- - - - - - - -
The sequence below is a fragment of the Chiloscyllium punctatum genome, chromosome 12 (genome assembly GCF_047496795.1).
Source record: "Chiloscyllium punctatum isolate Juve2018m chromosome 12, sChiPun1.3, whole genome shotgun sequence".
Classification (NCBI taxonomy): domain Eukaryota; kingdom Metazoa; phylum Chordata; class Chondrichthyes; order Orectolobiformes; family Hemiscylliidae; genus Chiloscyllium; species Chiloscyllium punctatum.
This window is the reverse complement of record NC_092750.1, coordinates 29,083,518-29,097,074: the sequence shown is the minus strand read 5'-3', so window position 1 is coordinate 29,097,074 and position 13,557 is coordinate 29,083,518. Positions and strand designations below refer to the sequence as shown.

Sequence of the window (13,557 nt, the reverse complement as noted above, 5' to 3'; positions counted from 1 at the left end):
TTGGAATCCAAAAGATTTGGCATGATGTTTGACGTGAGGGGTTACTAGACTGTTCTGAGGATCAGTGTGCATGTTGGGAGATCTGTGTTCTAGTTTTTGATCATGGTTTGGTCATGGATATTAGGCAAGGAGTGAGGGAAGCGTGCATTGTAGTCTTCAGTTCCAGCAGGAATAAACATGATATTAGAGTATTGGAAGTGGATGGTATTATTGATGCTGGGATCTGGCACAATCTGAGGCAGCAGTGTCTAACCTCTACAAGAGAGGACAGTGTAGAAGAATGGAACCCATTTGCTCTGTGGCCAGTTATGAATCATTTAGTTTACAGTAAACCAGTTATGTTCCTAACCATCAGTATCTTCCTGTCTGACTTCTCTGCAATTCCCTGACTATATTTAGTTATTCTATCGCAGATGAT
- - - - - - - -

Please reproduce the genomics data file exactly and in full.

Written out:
The sequence below is a fragment of the Chiloscyllium punctatum genome, chromosome 12 (genome assembly GCF_047496795.1).
Source record: "Chiloscyllium punctatum isolate Juve2018m chromosome 12, sChiPun1.3, whole genome shotgun sequence".
Classification (NCBI taxonomy): domain Eukaryota; kingdom Metazoa; phylum Chordata; class Chondrichthyes; order Orectolobiformes; family Hemiscylliidae; genus Chiloscyllium; species Chiloscyllium punctatum.
This window is the reverse complement of record NC_092750.1, coordinates 29,083,518-29,097,074: the sequence shown is the minus strand read 5'-3', so window position 1 is coordinate 29,097,074 and position 13,557 is coordinate 29,083,518. Positions and strand designations below refer to the sequence as shown.

Sequence of the window (13,557 nt, the reverse complement as noted above, 5' to 3'; positions counted from 1 at the left end):
TTGGAATCCAAAAGATTTGGCATGATGTTTGACGTGAGGGGTTACTAGACTGTTCTGAGGATCAGTGTGCATGTTGGGAGATCTGTGTTCTAGTTTTTGATCATGGTTTGGTCATGGATATTAGGCAAGGAGTGAGGGAAGCGTGCATTGTAGTCTTCAGTTCCAGCAGGAATAAACATGATATTAGAGTATTGGAAGTGGATGGTATTATTGATGCTGGGATCTGGCACAATCTGAGGCAGCAGTGTCTAACCTCTACAAGAGAGGACAGTGTAGAAGAATGGAACCCATTTGCTCTGTGGCCAGTTATGAATCATTTAGTTTACAGTAAACCAGTTATGTTCCTAACCATCAGTATCTTCCTGTCTGACTTCTCTGCAATTCCCTGACTATATTTAGTTATTCTATCGCAGATGAT